Pneumococcal phosphodiesterase 2 mutation elicits a unique type I interferon response in macrophages
Wooten, Alicia Kozue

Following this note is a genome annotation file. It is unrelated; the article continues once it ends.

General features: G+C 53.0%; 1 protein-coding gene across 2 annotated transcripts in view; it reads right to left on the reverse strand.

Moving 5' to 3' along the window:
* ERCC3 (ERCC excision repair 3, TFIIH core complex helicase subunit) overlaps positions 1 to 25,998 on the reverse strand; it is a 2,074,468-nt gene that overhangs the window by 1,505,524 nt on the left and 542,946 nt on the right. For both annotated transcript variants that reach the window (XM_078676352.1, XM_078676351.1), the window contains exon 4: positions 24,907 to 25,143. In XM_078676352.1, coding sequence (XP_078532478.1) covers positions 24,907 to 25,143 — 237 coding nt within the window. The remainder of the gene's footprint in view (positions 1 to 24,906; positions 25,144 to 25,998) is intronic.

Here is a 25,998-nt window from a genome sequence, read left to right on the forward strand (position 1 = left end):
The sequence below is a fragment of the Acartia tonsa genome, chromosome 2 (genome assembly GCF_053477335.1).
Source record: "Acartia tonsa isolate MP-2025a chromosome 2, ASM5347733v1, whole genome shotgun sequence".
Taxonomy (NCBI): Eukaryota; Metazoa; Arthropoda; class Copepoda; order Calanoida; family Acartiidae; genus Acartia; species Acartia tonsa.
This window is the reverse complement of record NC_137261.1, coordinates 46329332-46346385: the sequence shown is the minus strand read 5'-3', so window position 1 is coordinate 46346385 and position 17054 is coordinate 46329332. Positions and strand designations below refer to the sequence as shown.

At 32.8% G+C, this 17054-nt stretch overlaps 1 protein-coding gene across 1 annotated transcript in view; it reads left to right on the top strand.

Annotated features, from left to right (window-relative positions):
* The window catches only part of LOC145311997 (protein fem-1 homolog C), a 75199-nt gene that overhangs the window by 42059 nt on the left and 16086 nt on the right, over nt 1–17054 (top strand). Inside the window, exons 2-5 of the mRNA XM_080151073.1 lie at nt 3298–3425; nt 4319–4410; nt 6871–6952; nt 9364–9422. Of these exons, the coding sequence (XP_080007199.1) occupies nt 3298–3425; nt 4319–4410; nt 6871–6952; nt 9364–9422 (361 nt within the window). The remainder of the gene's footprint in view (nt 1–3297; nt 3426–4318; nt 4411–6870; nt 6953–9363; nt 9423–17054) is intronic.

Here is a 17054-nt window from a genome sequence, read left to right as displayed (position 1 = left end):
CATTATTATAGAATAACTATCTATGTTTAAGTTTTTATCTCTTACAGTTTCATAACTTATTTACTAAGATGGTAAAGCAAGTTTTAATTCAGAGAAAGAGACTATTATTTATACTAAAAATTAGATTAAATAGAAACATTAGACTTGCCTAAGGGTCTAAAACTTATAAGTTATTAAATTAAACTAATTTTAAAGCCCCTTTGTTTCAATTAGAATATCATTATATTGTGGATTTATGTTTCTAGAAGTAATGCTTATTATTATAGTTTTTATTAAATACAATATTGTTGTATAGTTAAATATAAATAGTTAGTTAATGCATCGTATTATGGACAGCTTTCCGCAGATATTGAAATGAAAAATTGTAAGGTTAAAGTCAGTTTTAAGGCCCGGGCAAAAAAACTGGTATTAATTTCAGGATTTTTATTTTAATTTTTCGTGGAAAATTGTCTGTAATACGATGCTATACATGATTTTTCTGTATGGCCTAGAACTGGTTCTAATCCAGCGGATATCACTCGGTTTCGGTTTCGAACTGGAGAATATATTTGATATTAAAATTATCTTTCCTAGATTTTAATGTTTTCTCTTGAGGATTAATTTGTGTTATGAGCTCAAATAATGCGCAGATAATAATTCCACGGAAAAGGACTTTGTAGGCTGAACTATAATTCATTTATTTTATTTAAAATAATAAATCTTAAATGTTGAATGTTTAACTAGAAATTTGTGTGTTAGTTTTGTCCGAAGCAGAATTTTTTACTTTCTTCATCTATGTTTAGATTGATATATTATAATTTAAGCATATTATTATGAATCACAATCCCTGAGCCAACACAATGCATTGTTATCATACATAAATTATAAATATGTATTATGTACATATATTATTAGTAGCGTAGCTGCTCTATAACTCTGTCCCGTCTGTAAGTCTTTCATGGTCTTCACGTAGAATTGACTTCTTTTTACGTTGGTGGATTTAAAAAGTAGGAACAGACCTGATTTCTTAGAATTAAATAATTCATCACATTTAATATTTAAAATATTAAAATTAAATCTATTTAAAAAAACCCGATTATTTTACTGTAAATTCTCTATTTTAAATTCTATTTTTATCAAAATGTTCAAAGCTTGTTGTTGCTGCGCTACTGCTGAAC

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Streptococcus pneumoniae (pneumococcus) is a pathogenic organism and the leading cause of bacterial pneumonia. Host-pathogen interaction is poorly understood, and factors that drive a more severe phenotype are unknown. During pneumococcal pneumonia, the innate immune system is critical for detection of invading pathogens. Macrophages are among the first responders to initiate a cellular host defense. This response is heterogeneous and the mechanisms behind the variability is unknown. An essential bacterial second messenger, cyclic di-AMP, has been shown to be secreted into the host cytosol and acts as a pathogen associate molecular pattern (PAMP) to initiate a robust type I interferon response. This type I interferon response occurs through the activation of cGAS and Stimulator of Interferon Genes (STING) pathway. Type I interferons are crucial in combatting viruses and there has been an emerging role for extracellular bacteria. The gram-positive bacterium, Streptococcus pneumoniae synthesizes cyclic di-AMP, and degradation occurs through two enzymes, phosphodiesterase 1 (pde1) and phosphodiesterase 2 (pde2). Using bacterial strains with a deletion of one (Δpde1 or Δpde2) or both phosphodiesterase enzymes (Δpde1Δpde2), we investigated the impact pneumococcal phosphodiesterases would have on macrophage responses. Along with type I interferon expression, the STING pathway can also activate the canonical NF-κB pathway, and all phosphodiesterase mutant strains elicited an increase in macrophage NF-κB activation compared to those infected with the wildtype bacterial strain. In contrast, it was revealed that only the phosphodiesterase 2 deleted pneumococci were able to incite an IFNβ response in macrophages that was not seen in other phosphodiesterase mutant strains (Δpde1 or Δpde1Δpde2). This excessive IFNβ response associated with faster macrophage cell death and depended upon macrophage uptake and phagolysosomal fusion. Overall, we conclude that pneumococcal phosphodiesterases appear to have differing responses on macrophages. Pneumococcal phosphodiesterase 2 mutation skews macrophage responses towards type I interferon, suggesting that deletion of phosphodiesterase 2 enzyme (and not the phosphodiesterase 1 enzyme) can activate selective arms of innate immune response. An improved understanding of pneumococcal phosphodiesterase 2 influences on bacterial physiology and host response could provide better insight into the host-pathogen responses.